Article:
The early chapters on the factories that were first built in England during the industrial revolution to the assembly lines of Henry Ford are quite interesting. The book is very strong in describing working conditions in such places which are often terrible but sometimes good.

However, my attention flagged when the text shifted to steel manufacturing in Soviet Russia and later to electronics manufacturing at the enormous factory cities of Foxconn. The writer seems to be more interested in the sociological and cultural aspects of giant factories, rather than the technology and management methods required to operate them. This makes the book quite boring. The discussion of Soviet factories in particular seems to go on forever.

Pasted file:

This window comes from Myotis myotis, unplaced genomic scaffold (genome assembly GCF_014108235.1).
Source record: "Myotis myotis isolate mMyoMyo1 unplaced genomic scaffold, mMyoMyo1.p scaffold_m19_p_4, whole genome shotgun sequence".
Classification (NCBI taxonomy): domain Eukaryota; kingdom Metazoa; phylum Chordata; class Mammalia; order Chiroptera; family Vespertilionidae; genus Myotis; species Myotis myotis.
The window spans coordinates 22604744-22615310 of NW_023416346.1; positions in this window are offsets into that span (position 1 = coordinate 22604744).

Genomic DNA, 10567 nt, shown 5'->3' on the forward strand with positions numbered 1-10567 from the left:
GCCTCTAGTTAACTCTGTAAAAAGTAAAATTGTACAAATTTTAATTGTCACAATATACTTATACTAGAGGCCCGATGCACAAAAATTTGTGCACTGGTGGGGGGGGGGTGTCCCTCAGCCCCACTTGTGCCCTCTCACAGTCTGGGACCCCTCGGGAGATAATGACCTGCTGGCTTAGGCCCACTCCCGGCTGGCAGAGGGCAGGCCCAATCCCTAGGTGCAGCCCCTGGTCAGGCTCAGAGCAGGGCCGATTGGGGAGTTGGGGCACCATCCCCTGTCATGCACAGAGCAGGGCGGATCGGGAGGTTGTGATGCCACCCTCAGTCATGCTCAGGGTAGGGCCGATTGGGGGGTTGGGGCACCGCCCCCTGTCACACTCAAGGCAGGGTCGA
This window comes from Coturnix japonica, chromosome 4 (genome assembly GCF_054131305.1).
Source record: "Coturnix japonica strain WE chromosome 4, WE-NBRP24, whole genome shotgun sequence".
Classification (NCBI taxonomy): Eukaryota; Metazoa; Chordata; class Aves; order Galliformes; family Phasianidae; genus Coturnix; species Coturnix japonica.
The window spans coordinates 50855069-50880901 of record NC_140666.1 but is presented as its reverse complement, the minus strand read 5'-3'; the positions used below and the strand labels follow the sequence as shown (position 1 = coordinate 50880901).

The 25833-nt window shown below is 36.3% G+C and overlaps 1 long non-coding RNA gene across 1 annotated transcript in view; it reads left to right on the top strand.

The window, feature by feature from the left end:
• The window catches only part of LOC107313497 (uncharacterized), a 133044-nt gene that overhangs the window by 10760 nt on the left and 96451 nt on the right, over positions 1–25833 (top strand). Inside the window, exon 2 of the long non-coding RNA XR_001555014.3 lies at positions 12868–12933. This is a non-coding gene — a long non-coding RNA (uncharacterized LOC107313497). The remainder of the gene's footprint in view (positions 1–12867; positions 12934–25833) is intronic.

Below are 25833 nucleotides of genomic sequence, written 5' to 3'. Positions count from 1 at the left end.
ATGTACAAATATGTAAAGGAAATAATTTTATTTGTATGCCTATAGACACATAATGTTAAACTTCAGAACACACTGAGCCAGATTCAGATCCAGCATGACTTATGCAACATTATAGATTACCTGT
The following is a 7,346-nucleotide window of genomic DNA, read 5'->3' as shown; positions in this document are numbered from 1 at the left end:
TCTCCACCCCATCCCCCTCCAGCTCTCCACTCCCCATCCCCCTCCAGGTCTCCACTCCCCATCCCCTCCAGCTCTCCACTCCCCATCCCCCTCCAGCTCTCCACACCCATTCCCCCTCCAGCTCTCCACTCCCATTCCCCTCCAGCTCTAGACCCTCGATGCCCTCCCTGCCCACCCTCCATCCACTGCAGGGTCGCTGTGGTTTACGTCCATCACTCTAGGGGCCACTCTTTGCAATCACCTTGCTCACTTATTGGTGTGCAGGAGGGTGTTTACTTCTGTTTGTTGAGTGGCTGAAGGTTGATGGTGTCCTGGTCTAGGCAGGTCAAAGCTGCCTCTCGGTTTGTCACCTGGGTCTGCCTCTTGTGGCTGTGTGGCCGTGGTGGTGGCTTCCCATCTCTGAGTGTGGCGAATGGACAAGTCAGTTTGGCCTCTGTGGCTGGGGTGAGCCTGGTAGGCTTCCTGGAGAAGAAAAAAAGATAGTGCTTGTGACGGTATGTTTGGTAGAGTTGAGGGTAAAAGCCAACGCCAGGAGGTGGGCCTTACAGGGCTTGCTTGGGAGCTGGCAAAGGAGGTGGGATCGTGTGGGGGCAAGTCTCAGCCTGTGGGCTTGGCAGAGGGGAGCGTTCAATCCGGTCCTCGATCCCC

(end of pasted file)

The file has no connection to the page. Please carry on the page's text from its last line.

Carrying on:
The narration is OK, but it annoyed me that all the foreign sources are done in accented English as if the authors were immigrants. It makes such sources appear less impactful. For example, Karl Marx is done with a heavy Russian accent, even though he was born in Germany and lived most of his life in London. The narrator seemed to lose interest himself at times and became quite monotonous.

6 of 6 people found this review helpful

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Profile Image for J. R. Valery
  • J. R. Valery
  • 13-03-18

Get rid of the fake accents

An otherwise excellent work. The fake accents are phony and downright insulting to the listener

10 of 12 people found this review helpful

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Profile Image for Jeff Jarvis